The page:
Due to travel restrictions that prevent Field School courses in Mongolia, the American Center for Mongolian Studies is developing a new offering, the ACMS Online Mongolian Studies courses, that will be available to all interested persons starting in Spring, 2021. The courses will be taught in English, and through the generous support of the Henry Luce Foundation will be free for all participants. The program includes 7 courses by U.S. and Mongolian instructors from Spring to Fall of 2021, and as of now, the Session 1 courses are accepting new enrollments.
The Online Field School is open to everyone, and will provide opportunities to learn about Mongolia from different disciplinary perspectives, including digital humanities, geology, environmental studies, buddhism, journalism, climate change, public health, literature, and renewable energy.
The lessons will be delivered in English. No prior knowledge of Mongolia or Mongolian is required.
There is no cost for participation.
The seven courses offered across three sessions are:
- Digitizing Mongolian | Mar 10 – Apr 28
- Mining and Environment in Northern Mongolia | Apr 5 – May 31
- Mongolian Buddhism: Sacred Geography in Munkh Khukh Tengriin Oron | June 7 – 21
Coming Summer/Fall 2021 (Dates TBD):
- Visual Storytelling,
- Climate Change and Herding in Three Mongolian Eco-zones,
- Literature and Twentieth Century’s History,
- Renewable Energy.
A full description of course topics and program leaders is available at:
All courses are open to participants of any nationality and background. Interested applicants can sign up on the ACMS website to enroll directly for the courses. The courses will release new modules every week on designated days through live-streamed lectures, synchronous discussions, and other interactive content on the ACMS website.
This eight-session course will promote international interest in and development of the digitization and use of Mongolian language sources by practitioners and researchers in a range of fields and sectors, strengthening participants’ skills in fields of data science, digital humanities, and Mongolian language and culture. The course format will include presentations by participants and guest experts as well as introductions to the Mongolian script and the histories and cultures of information in Mongolia, group sessions in which participants read texts from a range of times, places, and communities together, and discussions of applications of this knowledge. At the end of the course, participants can expect to be able to read texts in the Mongolian script, have knowledge about online as well as physical repositories of texts in the Mongolian script, and be part of an interdisciplinary and multi-sector network of practitioners using texts in the Mongolian script.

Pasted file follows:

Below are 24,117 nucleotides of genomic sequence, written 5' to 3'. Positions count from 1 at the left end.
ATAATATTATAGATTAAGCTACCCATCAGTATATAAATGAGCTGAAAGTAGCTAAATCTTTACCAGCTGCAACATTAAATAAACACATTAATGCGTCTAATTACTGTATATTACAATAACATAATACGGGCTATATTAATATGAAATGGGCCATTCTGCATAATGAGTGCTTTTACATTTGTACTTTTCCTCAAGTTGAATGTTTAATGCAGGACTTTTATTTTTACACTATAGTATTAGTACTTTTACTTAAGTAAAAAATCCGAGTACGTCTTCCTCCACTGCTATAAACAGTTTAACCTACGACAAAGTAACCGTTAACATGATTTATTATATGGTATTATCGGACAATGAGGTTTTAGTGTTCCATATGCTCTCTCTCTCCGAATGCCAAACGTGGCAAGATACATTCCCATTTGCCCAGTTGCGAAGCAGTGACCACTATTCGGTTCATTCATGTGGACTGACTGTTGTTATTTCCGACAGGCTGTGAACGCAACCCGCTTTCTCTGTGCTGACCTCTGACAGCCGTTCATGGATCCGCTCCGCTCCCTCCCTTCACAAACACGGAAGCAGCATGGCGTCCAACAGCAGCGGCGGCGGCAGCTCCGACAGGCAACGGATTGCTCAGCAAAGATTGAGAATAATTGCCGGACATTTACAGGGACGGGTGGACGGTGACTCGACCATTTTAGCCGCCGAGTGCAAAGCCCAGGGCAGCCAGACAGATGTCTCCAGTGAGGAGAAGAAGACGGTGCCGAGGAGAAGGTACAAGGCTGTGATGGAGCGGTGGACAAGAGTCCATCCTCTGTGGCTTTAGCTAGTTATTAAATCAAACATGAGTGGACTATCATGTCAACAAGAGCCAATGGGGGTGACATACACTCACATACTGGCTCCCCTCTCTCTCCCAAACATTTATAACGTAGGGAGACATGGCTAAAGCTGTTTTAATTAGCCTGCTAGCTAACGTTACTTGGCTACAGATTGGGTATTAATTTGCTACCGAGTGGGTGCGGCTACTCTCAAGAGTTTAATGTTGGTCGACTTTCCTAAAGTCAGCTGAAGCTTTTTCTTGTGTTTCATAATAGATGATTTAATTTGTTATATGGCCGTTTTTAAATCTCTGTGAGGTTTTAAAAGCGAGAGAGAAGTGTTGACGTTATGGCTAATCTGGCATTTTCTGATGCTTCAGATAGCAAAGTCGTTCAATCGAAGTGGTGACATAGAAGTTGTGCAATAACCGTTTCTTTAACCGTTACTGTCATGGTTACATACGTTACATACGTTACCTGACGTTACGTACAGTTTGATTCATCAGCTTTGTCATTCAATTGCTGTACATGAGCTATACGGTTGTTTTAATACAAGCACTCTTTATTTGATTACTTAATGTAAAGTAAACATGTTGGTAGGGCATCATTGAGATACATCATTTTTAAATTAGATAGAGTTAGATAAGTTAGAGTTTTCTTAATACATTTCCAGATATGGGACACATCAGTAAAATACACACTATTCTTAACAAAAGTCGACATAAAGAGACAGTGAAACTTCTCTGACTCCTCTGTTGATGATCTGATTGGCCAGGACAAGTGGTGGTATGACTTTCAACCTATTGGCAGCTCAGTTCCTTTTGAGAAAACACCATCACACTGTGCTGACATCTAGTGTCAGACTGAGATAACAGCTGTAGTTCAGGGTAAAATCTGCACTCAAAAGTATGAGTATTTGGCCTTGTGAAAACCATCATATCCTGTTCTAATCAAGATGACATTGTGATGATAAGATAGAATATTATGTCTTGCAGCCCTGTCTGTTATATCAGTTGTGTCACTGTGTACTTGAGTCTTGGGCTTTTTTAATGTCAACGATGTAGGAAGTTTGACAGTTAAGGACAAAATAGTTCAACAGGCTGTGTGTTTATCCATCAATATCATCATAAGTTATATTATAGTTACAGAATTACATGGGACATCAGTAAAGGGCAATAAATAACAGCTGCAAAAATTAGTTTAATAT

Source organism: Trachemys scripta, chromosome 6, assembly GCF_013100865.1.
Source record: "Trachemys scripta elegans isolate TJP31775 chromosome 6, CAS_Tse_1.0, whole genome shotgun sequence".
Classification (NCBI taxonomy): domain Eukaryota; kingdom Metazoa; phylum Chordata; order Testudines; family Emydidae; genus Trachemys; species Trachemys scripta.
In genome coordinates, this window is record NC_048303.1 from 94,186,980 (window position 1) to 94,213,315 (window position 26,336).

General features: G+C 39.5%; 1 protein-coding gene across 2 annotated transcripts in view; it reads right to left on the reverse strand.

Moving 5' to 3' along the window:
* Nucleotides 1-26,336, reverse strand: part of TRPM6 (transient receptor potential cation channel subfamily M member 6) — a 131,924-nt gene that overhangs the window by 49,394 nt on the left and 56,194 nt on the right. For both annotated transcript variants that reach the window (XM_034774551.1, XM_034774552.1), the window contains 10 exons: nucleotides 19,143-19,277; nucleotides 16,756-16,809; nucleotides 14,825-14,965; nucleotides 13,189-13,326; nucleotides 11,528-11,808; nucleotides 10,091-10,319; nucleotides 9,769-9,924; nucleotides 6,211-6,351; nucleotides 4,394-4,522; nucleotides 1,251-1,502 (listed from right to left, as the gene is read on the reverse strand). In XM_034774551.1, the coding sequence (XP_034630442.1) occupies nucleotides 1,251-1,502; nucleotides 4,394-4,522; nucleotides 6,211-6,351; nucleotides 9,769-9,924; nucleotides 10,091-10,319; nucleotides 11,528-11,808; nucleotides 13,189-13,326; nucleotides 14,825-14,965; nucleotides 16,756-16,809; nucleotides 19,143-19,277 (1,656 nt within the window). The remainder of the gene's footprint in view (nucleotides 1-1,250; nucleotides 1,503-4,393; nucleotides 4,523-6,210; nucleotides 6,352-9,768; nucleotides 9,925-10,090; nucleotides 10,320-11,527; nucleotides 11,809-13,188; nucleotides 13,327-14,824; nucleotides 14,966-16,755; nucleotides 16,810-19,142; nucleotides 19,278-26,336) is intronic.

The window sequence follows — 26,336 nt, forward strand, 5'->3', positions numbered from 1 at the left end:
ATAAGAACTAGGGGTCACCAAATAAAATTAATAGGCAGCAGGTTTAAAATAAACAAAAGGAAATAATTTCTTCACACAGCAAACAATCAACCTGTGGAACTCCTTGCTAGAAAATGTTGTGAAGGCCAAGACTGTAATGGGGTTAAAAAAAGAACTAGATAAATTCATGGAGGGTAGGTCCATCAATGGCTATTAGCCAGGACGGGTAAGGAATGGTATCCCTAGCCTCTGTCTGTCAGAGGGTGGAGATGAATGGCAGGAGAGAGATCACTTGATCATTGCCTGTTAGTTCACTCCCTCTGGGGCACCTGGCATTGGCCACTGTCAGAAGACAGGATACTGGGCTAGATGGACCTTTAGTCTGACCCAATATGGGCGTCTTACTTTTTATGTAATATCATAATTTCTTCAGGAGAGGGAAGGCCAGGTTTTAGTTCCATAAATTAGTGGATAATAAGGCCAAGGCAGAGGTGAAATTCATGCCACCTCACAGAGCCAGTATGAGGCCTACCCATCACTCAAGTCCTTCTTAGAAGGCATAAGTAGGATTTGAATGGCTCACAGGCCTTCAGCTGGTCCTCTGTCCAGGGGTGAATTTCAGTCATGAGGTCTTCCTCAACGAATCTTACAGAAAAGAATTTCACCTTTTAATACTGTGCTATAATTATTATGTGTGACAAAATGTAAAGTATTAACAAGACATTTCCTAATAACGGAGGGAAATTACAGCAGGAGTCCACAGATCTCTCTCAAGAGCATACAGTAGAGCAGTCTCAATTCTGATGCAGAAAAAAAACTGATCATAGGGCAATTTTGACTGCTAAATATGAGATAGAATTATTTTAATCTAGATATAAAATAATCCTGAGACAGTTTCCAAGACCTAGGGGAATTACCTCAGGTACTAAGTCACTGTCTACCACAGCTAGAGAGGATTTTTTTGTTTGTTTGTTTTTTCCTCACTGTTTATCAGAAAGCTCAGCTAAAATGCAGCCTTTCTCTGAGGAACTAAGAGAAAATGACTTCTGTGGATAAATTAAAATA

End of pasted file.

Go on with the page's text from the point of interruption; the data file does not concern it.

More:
This course focuses on the human-environment relations through the context of mining activities in the northern regions of Mongolia. Furthermore, it will introduce the historical background and current situation of the mining industry in Mongolia and its impact on the Mongolian economy. The course will discuss environmental concerns related to the mining activities and following social consequences to the local community. Participants will evaluate the possible solutions to provide sustainability in the future to the industry and measures to mitigate the impact to the environment.
This is a survey course for people interested in geographically situated Mongolian Buddhism and its unique syncretism with local and cosmopolitan entities –from sacred mountains to Karakorum to the Gobi Desert. We will look at the history of Buddhism in Mongolia, focusing primarily on the 1930s religious purges and Buddhism’s return after the fall of the Socialist regime in 1990. The course will also feature monastic leaders involved in the re-emergence of Buddhism who will discuss how it survived under socialism, how it was reestablished, and what it looks like today.